Al-Daher Cave (Bergish), Jordan, the First Extensive Jordanian Limestone Cave: A Convective Carlsbad-Type Cave?
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In spite of the vast limestone area present in Jordan, no karstic caves to speak of were known there until 1995 when Al-Daher Cave was discovered. The cave is situated east of Bergish Reserve for Ecotourism in the mountains of Bergish at about 830 m above sea level. The cave formed in the Wadi As Sir Limestone Formation of Upper Cretaceous age. It is a maze developed along NW-SE and NE-SW striking joints which owe their existence to the Dead Sea Transform Fault situated a few kilometers to the west of the cave. Rooms, with a total area of 1750 m2 , were formed within a square of 70 × 70 m. The cave is constrained to certain limestone strata, laminated and non-laminated, divided by four chert layers that form distinctive markers throughout the cave. Chert nodules occur also within the limestone layers. The cave formed phreatically exclusively by dissolution within a small body of rising and convecting water. It is suggested that the very localized solution capacity derived from the oxidation of either H2 S, or possibly even CH4 , by oxygen present near the former water table. Thus, Al-Daher Cave may have formed by a process similar to that which formed the Guadalupe Mountain caves, New Mexico, among them Carlsbad Cavern. The altitude of the cave suggests that it may be as old as upper Miocene. The cave contains several relict generations of speleothems but also active forms. The local government is hoping to develop the cave into a show cave; it would be the first in Jordan.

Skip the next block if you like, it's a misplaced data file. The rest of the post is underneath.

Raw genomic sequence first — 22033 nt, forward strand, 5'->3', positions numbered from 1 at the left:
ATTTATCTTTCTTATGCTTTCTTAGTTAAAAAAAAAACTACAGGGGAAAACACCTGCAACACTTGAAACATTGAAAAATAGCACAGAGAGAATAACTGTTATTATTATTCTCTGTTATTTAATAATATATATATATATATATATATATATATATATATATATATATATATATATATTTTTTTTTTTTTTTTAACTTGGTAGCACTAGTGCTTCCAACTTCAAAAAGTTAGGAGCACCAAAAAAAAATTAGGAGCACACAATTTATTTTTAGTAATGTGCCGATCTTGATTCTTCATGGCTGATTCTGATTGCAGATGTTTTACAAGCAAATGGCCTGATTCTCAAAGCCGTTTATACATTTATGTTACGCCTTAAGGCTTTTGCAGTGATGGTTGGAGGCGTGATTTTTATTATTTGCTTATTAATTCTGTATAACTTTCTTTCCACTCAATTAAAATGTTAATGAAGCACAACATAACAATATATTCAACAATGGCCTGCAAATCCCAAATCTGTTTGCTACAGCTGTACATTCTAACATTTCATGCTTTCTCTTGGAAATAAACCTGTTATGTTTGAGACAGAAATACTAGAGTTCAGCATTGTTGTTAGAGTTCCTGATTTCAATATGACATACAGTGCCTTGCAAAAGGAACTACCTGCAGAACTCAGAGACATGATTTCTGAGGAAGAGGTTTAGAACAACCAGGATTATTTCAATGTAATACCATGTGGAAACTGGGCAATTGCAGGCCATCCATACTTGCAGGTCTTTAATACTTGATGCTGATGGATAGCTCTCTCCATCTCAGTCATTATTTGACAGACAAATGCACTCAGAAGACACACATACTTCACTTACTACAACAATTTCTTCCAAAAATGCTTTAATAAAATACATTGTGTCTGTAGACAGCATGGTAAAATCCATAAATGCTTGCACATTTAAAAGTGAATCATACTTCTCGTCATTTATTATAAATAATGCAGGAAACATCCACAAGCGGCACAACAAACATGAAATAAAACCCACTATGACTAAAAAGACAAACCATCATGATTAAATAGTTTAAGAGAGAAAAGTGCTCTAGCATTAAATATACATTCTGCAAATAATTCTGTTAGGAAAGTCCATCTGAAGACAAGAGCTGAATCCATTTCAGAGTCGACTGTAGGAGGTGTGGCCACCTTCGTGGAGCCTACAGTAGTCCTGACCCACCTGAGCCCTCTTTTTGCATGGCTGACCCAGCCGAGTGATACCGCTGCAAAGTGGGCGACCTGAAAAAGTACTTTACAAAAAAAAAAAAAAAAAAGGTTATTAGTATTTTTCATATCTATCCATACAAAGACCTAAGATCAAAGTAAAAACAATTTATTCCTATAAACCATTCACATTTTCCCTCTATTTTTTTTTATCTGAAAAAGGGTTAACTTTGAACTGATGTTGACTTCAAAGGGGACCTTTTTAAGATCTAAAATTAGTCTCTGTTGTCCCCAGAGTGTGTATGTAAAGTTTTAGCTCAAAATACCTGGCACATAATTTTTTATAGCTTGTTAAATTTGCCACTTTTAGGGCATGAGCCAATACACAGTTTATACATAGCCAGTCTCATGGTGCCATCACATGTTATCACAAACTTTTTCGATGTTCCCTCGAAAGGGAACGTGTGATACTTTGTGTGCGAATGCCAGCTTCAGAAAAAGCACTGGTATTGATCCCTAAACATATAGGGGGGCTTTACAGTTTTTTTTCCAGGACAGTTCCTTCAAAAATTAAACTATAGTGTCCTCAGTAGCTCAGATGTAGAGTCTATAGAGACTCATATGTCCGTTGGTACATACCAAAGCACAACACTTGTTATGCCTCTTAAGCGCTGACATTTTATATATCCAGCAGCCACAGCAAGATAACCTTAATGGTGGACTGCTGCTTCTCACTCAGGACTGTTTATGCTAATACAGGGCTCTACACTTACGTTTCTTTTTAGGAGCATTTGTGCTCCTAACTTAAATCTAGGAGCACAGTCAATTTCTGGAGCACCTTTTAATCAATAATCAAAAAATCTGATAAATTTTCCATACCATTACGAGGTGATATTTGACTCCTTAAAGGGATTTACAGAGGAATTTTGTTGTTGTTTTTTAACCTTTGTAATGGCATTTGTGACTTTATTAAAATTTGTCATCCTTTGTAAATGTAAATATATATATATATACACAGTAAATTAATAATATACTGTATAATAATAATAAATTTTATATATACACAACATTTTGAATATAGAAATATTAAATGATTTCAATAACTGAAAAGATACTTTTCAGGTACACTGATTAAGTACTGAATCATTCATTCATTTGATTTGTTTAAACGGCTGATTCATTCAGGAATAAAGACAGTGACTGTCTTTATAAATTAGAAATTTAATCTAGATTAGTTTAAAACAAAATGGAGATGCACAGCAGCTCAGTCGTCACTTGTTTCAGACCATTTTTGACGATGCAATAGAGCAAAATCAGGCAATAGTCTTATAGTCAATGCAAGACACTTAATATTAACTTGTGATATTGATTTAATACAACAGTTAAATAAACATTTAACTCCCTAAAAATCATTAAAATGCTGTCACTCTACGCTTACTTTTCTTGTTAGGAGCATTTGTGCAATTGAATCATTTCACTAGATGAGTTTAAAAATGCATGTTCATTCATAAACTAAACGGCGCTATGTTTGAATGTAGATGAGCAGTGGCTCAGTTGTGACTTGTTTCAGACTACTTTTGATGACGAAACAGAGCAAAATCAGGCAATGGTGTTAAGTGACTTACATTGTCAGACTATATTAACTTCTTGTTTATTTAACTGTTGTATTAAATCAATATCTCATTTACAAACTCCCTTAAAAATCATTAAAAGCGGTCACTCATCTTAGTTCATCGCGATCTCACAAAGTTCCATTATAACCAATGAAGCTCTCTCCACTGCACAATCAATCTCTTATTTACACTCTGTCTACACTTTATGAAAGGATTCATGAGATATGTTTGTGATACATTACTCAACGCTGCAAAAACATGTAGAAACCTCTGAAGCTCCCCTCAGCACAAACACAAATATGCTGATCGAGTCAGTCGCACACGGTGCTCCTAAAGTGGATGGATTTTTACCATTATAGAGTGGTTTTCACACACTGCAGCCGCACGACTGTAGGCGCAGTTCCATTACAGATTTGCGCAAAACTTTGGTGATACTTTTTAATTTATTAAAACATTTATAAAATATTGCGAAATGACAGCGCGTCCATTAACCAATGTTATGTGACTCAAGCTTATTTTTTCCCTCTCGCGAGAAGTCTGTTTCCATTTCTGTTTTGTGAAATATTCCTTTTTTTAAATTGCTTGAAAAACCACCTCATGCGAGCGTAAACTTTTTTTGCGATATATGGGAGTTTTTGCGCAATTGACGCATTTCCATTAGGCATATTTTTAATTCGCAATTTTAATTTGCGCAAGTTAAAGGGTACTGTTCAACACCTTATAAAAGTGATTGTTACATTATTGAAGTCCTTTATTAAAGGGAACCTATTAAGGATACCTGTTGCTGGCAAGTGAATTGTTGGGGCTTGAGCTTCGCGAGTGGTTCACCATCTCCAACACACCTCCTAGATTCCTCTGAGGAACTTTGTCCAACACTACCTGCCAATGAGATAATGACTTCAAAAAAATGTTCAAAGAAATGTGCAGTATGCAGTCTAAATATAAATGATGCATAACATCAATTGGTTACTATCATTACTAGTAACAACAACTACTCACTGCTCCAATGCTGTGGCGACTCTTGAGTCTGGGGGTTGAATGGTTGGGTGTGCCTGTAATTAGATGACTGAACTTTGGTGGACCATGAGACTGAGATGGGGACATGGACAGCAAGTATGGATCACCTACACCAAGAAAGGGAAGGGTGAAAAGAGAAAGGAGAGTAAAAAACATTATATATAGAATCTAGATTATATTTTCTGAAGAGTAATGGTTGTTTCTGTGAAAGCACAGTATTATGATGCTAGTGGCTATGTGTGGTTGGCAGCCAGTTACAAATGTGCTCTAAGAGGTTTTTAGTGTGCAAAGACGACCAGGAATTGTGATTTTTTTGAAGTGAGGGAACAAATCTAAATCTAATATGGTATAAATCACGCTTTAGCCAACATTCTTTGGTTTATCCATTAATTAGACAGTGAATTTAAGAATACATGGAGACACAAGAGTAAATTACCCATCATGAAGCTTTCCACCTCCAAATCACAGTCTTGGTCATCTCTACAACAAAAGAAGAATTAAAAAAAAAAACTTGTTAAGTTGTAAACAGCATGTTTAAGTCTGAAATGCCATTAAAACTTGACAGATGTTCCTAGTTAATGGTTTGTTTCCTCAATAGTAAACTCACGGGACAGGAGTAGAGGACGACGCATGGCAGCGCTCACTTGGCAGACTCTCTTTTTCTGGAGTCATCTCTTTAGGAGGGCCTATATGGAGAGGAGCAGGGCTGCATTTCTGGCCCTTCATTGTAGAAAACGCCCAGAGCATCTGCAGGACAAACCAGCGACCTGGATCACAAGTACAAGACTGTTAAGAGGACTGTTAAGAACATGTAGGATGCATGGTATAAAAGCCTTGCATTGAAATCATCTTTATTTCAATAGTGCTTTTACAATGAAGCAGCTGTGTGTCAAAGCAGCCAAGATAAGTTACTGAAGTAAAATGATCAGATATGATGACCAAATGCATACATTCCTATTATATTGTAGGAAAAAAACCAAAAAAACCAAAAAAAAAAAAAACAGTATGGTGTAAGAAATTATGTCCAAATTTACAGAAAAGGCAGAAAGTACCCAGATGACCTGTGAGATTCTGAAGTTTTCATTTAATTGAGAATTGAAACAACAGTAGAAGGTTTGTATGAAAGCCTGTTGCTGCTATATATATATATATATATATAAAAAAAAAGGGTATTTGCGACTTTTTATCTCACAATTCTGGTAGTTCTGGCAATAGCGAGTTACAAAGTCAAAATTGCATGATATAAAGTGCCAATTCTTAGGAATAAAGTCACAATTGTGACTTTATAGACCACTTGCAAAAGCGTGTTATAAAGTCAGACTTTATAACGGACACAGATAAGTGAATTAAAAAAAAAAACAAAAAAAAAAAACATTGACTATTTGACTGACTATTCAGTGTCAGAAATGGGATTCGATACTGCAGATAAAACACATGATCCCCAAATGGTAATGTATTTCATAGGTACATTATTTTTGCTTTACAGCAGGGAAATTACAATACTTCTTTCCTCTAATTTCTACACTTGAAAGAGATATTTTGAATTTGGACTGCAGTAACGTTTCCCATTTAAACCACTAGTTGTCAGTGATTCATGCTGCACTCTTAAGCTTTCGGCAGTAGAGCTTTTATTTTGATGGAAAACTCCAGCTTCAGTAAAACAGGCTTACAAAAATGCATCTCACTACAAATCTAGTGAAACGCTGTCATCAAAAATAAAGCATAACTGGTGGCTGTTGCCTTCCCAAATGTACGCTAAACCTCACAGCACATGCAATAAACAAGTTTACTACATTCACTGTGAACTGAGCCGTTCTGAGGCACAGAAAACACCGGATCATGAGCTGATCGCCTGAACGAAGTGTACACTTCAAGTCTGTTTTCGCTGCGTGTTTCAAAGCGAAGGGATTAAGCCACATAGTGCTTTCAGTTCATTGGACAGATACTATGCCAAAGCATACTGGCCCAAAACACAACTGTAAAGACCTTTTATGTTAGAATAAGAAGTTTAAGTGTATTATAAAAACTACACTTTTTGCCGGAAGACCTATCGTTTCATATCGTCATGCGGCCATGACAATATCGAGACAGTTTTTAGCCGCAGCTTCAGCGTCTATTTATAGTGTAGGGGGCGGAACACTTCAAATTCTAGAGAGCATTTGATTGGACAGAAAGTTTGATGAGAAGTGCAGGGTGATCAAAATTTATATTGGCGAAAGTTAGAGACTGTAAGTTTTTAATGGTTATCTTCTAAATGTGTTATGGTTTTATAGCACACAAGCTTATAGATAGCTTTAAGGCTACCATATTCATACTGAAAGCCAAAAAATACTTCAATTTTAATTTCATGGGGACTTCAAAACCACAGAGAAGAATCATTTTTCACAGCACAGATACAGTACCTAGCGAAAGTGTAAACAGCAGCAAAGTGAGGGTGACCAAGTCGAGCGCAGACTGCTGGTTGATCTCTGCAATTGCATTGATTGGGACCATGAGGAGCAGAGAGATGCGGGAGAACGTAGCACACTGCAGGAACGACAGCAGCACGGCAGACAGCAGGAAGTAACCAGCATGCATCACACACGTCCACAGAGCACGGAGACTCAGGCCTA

Al-Daher Cave, Jordan, Limestone, Karst
Kempe, Stephan; Al-Malabeh, Ahmad; Al-Shreideh, Ahmad; and Henschel, Horst-Volker, "Al-Daher Cave (Bergish), Jordan, the First Extensive Jordanian Limestone Cave: A Convective Carlsbad-Type Cave?" (2006). KIP Articles. 6.